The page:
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The Comforts and Commands of Christ

Jesus rose from the dead. We believe it, but now what?

We are now in the second week of Easter. The celebration known as Easter is not just one day, but it is a season, a seven-week celebration of living life in light of the resurrection. We celebrated on Easter Sunday. We got dressed up. We went to church. We sang songs about the empty tomb. We reflected on resurrection Scriptures. We met the living Jesus through communion. We went home, ate our chocolate bunnies and marshmallow peeps (my personal favorite). We rightly celebrated on that one day, but where do we go from here?

In Matthew’s account of the resurrection of Jesus, the two Marys met the resurrected Jesus after they saw the empty tomb. Jesus instructs them to go tell his disciples to meet him in Galilee. When Jesus appeared to his disciples there, they worshiped him and he said:

All authority in heaven and on earth has been given to me. Go therefore and make disciples of all nations, baptizing them in the name of the Father and of the Son and of the Holy Spirit, teaching them to observe all that I have commanded you. And behold, I am with you always, to the end of the age. (Matthew 28:18-20)

After his resurrection, Jesus tells his followers to go. This command answers the “now what?” question for us, his followers some 2,000 years removed from his resurrection. Once we have celebrated, it is time for us to go and do.

Jesus intended there to be movement in the new community he was building. He has declared to us that he has received all authority in heaven and on earth. This authority is not spiritual power, but civic power, not religious power, but political power. In raising Jesus from the dead, God has made him Lord and King. Jesus is now the planet’s new reigning ruler. The first bill he signed into law in his new government was one to get his citizens up and moving and “back to work.” And the work we are called to do is to make disciples. This call and command to make disciples is not for a select few ministerial professional; it is for all of us who are following Jesus. It is for all of us basking in the light of the resurrection. We have entered into the death, burial, and resurrection of Jesus through baptism. We have experienced (and are experiencing) forgiveness, reconciliation, peace, healing, and all the other benefits received from this resurrection life, but we cannot receive the comforts of Christ without following the commands of Christ.

Jesus commands us to make disciples, but he doesn’t stop there.He even helps us with how we are we do carry out this disciple-making mission. We go and make disciples by baptizing them and teaching them. Baptizing and teaching become the two pedals propelling our disciple-making mission forward. We baptize people into the Jesus story of death, burial, and resurrection. We baptize people not just IN the trifold name of God, but we baptize people INTO the life of God who is Father, Son, and Holy Spirit. God himself is a holy community of persons: Father, Son, and Spirit. When we baptize people, we are immersing them into a community of self-giving love, which is why we celebrate at every baptism. We are celebrating and welcoming people into the life of God (Trinitarian community) and the life of the church (humanitarian community).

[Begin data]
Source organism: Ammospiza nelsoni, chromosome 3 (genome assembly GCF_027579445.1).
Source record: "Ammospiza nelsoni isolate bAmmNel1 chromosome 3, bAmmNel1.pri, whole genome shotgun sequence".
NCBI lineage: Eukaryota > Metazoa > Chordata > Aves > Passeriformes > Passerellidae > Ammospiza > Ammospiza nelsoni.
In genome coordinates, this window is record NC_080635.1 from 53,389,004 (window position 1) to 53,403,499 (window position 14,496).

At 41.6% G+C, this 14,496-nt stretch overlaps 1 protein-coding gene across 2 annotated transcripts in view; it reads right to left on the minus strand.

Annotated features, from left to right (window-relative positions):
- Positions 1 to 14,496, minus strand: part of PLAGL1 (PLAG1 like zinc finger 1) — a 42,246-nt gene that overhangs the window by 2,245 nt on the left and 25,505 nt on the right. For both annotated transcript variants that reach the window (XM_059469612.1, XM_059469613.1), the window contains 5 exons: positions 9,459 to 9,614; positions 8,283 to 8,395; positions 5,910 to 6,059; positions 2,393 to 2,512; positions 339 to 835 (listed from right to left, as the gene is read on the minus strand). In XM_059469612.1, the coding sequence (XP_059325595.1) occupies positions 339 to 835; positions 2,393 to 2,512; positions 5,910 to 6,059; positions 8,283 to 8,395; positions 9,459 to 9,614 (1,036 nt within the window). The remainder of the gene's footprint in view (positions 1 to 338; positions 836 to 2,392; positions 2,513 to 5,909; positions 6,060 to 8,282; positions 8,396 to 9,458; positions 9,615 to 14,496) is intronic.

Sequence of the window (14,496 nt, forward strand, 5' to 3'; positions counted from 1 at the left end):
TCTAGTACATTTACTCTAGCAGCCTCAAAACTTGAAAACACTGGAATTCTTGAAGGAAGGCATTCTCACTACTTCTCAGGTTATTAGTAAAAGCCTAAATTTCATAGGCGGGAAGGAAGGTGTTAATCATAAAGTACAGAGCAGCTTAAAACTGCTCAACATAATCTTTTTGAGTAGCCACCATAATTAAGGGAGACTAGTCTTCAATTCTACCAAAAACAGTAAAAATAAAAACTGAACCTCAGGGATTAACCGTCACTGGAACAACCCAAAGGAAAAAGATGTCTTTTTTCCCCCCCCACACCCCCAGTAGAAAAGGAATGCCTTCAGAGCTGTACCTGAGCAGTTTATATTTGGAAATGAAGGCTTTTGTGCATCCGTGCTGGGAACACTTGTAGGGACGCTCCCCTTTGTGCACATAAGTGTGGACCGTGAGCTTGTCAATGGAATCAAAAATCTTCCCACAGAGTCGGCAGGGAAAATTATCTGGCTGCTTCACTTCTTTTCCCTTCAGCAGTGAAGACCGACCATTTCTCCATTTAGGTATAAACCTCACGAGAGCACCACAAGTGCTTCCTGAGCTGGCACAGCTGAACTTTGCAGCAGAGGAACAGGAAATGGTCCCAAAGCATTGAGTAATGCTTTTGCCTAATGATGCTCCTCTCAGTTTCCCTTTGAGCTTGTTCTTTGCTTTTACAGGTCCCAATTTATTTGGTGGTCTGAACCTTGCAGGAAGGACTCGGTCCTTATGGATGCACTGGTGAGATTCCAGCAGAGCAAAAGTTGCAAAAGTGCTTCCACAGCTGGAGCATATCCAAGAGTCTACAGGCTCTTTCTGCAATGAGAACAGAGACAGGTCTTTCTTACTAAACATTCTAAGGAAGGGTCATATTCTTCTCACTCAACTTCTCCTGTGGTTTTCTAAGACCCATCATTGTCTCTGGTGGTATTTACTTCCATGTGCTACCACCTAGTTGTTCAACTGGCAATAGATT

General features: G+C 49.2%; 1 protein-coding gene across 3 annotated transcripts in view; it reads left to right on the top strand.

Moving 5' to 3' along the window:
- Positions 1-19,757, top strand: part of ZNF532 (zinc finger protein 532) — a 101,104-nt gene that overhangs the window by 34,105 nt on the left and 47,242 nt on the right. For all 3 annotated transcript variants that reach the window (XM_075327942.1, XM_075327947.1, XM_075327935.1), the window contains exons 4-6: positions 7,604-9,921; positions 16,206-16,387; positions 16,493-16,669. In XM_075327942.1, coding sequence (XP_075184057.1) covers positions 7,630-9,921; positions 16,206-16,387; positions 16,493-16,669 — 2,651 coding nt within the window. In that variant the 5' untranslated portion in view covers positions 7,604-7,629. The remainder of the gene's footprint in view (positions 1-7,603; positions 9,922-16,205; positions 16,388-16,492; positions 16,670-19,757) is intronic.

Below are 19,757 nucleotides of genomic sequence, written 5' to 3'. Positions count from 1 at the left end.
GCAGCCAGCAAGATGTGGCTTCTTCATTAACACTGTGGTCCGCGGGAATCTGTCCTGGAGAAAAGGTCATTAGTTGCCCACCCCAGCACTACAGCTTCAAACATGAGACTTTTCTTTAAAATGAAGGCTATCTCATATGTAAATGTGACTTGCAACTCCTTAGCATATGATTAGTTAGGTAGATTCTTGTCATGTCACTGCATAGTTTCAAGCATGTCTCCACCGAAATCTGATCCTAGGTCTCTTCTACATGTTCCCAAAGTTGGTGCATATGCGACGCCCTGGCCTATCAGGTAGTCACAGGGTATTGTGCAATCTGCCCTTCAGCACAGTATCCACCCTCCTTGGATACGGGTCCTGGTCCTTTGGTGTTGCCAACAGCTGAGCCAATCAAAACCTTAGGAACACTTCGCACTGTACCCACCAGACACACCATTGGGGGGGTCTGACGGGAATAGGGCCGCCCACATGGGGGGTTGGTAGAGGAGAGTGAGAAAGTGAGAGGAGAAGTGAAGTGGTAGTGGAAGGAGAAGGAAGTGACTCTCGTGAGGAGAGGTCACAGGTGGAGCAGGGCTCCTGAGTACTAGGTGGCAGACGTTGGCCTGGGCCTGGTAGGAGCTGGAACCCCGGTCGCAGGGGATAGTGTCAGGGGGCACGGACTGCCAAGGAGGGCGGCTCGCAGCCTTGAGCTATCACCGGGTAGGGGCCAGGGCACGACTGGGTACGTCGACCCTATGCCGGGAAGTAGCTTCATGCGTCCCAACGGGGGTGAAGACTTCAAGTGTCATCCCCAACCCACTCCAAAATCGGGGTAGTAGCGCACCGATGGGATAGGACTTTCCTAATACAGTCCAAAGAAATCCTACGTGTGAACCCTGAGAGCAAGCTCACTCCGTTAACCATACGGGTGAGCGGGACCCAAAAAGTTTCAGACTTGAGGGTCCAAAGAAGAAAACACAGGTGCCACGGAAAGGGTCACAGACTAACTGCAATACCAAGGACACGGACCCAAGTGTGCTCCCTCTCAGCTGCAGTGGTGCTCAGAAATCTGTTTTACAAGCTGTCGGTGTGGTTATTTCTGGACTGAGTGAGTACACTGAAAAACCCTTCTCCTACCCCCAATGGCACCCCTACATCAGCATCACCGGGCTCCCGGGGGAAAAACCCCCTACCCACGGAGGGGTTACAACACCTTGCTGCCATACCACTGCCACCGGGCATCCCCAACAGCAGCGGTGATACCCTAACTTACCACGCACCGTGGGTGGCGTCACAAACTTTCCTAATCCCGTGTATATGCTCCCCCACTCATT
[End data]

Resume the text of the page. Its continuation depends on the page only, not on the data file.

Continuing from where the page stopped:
Following baptism we teach. Certainly, we do more in church life than teaching, but the ministry of teaching is foundational to making disciples. We are to teach the newly baptized to observe everything Jesus has commanded. We do not teach in such a way to help people “apply things to their lives.” Jesus did not ever say that he was giving us “biblical principles” that we are to teach so people can apply them to their lives. He gave us commands; he gave us proclamations; he gave us descriptions of the kingdom of God, and then he told us to go and do. His teaching does not have application, but it does have motivation. We are not to try to figure out how we can fit his teachings into our lives, but we are called to adjust our lives and orient ourselves around his teaching. This uncomfortable re-adjustment we call repentance is not merely an intellectual exercise, but it implies action, rethinking things in order to live differently.

In the end, Jesus gives us a promise. He does not just give commands, but he gives commands with a promise. He promised to be with us, to help us, to guide us. Every Sunday we gather to celebrate the resurrection of Jesus. He is present as we gather in his name. He is present as his word is proclaimed. He is present at the table in the bread and in the cup. He promises to be with us by his Spirit, so we have power to carry out his command. So we as the community of faith living in the light of the resurrection carry out his instructions by make disciples. We do this by his empowering presence in the light of his resurrection.

 
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Posted by on April 20, 2012 in Ministry, Theology